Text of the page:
With the International Cricket Council’s T20 World Cup just weeks away, a pay dispute has apparently developed between the West Indies Cricket Board (WICB) and the international players.
Reports are that the 15 players selected for the World Cup have rejected the financial terms put forward by the WICB for the tournament.
Darren Sammy, captain of the side, has written to the board stating the players “can’t accept” what they perceive as “huge financial reductions” in the terms compared to previous global tournaments which, he says, amounted to an 80 per cent cut.
Sammy also stated that 14 of the 15-man squad were not part of WIPA (the West Indies Players’ Association) and therefore had not given the organisation the authority to negotiate on their behalf.
Though Sammy himself stopped short of threatening to withdraw from the tournament, reports are that other squad members have not ruled out the possibility. Sammy made it clear that the players would not accept the current offer and called upon the board to “address this urgently”.
“We want to represent the West Indies but the financials on offer we can’t accept,” Sammy wrote.
“Obviously I am not privy to exact numbers paid to the WICB from the ICC, but I understand USD $8m will be paid to the Board.
“Traditionally 25 per cent has been paid to the squad. That would equate to USD $2m / 15 therefore approximately USD $133,000 per player.
“Worse case scenario the squad would earn $414,000 collectively under the terms of the contract offered by WICB to participate in the T20 World Cup 2016. That is just over 5 per cent. A staggering difference, a near 80 per cent reduction.
“We want to propose we participate in the T20 World Cup 2016 under the same terms we have represented the West Indies in previous tournaments.
“Please can you address this urgently. The T20 World Cup is just a matter of weeks away.”
But the premise of Sammy’s argument was quickly dismissed by Michael Muirhead, the CEO of the WICB. He insisted that the sums mentioned in Sammy’s statement were “totally incorrect” and reminded the team that WIPA remained the “recognised collective bargaining representative of West Indies cricketers and therefore negotiated the remuneration between WICB and each West Indian player, whether such player is or is not a member of WIPA.”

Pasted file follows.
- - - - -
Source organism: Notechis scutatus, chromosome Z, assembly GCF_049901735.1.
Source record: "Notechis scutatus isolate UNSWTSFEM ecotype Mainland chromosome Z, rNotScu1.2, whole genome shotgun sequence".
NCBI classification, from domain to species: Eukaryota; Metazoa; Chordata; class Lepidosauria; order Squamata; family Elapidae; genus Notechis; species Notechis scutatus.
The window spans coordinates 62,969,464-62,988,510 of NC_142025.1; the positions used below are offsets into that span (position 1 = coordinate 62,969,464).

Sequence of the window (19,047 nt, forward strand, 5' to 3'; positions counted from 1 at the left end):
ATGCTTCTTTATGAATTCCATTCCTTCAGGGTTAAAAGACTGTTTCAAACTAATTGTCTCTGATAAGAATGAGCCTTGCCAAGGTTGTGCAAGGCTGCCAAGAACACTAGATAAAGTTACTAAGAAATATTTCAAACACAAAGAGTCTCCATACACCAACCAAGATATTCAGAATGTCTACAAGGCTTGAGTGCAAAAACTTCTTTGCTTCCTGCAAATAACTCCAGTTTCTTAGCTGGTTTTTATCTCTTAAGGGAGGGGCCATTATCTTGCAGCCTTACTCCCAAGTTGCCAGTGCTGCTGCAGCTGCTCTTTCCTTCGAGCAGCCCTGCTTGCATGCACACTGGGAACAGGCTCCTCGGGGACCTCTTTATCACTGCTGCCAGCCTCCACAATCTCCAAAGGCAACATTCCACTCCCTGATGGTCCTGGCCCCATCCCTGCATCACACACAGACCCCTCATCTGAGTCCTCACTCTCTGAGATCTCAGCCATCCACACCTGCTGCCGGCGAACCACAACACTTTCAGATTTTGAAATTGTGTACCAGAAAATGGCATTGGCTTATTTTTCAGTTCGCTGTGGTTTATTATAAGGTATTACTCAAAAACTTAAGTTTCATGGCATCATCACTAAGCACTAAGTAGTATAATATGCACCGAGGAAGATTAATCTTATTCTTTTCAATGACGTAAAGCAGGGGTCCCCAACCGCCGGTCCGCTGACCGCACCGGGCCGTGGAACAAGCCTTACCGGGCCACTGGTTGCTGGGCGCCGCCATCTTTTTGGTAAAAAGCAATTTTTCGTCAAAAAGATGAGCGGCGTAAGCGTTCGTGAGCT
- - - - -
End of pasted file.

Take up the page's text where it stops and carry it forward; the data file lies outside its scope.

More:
“We are not sure where you obtained this information, but assure you it is totally incorrect,” Muirhead stated in connection with the $8m figure.
“As a result of the ICC revamp which was agreed on 8 February 2014, the ICC has changed the manner in which distributions to Full Members in relation to ICC events are paid – starting from the ICC WT20 2016. These payments are now spread out and distributed over an eight-year cycle, rather than being paid out in a lump sum and attributed to any one event.
“It is therefore not possible to identify a particular sum which will be paid to the WICB by the ICC in respect of the WT20 2016.
“While it is true that WICB has previously calculated compensation to the ICC event squad members as a percentage of the ICC distribution received in relation to the particular event; because of the reason outlined above, it is not possible to calculate a percentage to be paid to the Squad, as the ICC distribution is no longer being made in the traditional manner.
“The WICB, in recognition of this, and in an effort at fairness and transparency, allocates 25 per cent of WICB revenues estimated over a four-year period – including ICC distributions – to players, through a guaranteed minimum revenue pool, out of which player payments are made.
“Anything in excess of this minimum over the relevant four-year cycle, will be divided solely among the international players, as agreed with WIPA.
“The remuneration to the players for the WT20 comprises an agreed match fee of three times the usual fee, plus 50 per cent of the net proceeds of any sponsorship for the event, and 80 per cent of any prize money earned by the team. Note that for this tournament, the prize money has increased substantially from the previous WT20, moving from a gross total of US$3million to US$5.6million, of which the winner will receive US$1.6million.” Muirhead signed off his reply by making it quite clear the WICB was not prepared to compromise.
“We are unable to move the deadline of 2p.m. ECT on 14 February 2016 for receipt of the signed player contracts for the WT20 2016.”
West Indies won the 2012 version of the tournament and recently returned to the top of the ICC T20 rankings. They are currently rated as the world’s second-best international T20 side.